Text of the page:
Depending on who you talk to, DDR4 memory may be available now, this spring, or not until the end of the 2014.
Companies such as Samsung and SK Hynix began manufacturing their first DDR4 chips in early 2011, prior to the release of the JEDEC DDR4 DRAM standard in September 2012, and there are offerings out on the market available to design engineers. Micron-owned memory maker Crucial, for example, initially announced plans to sell DDR4 as early as December, but now commercial availability of its new DDR4 modules is not expected until the spring.
While Samsung began volume production of DDR4 at the end of the summer, at that time there was nowhere for the modules to go. Although DDR4 will eventually be used in devices that have used DDR3, you can't simply plug DDR4 into a DDR3 slot. Commercial adoption of DDR4 devices is hampered by the lack of memory controllers to support them. DDR4 will likely enter the server market next year, with broader adoption by the desktop, notebook, and consumer electronics markets closer to 2015.
Despite the slow debut of DDR4, margins and profitability have been up for DRAM makers of late after six consecutive quarters of decline, IHS iSuppli memory analyst Dee Robinson wrote recently, in part because the DRAM business has changed dramatically in the past two years with industry consolidation leaving three major players in the market.
Since the release of the DDR4 DRAM standard, JEDEC's JC-42 Committee for Solid State Memories is preparing an update but has no set release date, committee member Scott Schaefer told me during a recent conference call with other JEDEC representatives. A great deal of time has been spent over the past year clarifying details of the specifications and fine-tuning the new features.
"A lot of features interact with each other," he says. The initial DDR4 DRAM standard was targeted at early adopters, doubling the speed as well as improving performance scalability, capacity, and power efficiency in comparison to its predecessor.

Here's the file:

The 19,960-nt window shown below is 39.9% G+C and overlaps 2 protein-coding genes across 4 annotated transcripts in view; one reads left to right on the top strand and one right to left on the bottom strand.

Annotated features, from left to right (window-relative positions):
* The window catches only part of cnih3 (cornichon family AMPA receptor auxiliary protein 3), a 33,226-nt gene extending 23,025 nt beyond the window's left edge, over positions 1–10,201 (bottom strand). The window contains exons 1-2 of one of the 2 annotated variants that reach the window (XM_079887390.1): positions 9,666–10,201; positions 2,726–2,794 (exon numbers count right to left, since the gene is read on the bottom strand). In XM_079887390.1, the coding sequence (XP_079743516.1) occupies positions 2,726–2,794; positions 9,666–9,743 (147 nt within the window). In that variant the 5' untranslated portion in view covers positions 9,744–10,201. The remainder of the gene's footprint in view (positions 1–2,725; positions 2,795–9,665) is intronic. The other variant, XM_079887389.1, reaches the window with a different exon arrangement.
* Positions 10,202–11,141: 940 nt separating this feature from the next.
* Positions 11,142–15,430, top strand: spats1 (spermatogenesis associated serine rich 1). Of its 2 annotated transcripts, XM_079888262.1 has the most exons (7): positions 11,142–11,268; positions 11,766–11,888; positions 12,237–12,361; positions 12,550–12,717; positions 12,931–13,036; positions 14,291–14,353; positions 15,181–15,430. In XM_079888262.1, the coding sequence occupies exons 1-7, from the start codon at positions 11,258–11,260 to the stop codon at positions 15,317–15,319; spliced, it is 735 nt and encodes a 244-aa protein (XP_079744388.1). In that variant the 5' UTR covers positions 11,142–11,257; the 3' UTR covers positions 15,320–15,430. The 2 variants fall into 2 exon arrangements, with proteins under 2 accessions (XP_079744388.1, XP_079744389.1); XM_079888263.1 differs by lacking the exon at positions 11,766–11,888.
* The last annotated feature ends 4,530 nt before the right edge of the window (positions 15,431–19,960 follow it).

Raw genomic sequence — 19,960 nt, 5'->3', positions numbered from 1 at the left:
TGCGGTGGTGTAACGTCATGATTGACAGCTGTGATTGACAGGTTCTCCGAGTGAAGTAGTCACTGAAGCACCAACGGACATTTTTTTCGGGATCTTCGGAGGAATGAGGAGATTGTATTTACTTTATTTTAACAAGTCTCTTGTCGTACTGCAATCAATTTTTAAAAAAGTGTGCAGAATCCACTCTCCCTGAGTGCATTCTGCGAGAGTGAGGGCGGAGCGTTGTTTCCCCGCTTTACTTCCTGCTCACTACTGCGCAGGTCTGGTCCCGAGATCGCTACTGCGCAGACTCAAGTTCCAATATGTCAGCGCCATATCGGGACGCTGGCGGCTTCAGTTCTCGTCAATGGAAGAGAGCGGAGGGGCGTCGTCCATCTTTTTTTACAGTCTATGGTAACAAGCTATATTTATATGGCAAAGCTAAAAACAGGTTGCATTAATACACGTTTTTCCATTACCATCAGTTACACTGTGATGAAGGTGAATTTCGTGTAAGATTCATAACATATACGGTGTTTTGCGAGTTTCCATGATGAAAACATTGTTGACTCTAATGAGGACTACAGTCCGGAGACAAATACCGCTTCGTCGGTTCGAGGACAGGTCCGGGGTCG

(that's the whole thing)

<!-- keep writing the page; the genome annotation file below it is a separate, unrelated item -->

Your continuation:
"Going forward, the features are pretty much set, and we'll do a little more fine-turning as well as add a few more speed bands," says Schaefer. What ultimately decides whether there is a new specification rather than a revision is voltage supply and speed. “If we’re adding a feature, but not changing the voltage or the speed performance, then it will probably be an addendum to the spec.” However, he says, changes to the form factor in support of better speeds or lowering voltage is seen as a new technology. In order to make the jump to DDR5, it would require major new features, a lower power supply and changes to the form factor.
Dan Skinner, director of architecture development at Micron Technology and committee member, says ultimately the market decides what it wants to use based on a variety of price/performance criteria. The work-in-progress LPDDR4 Low Power Memory Device Standard specification came into being to meet the demands of devices such as smartphones and tablets that are particularly conscious of power consumption and battery life, he says. The DDR4 DRAM standard is aimed at a broader set of applications including servers, laptops, desktop PCs and consumer products.
Performance is still the most critical to end users, says Skinner, because it has the most impact on their experience with a device, affecting things such as application response times, screen resolution, and video playback.
For now, JEDEC is focused on the update to the DDR4 standard, but there are other initiatives at work to evolve DRAM. One example is Hybrid Memory Cube (HMC), a technology that involves 3D stacking of DRAM and placing the memory closer to the CPU. The Hybrid Memory Cube Consortium released the final version of the initial HMC interface specification in the spring of 2013.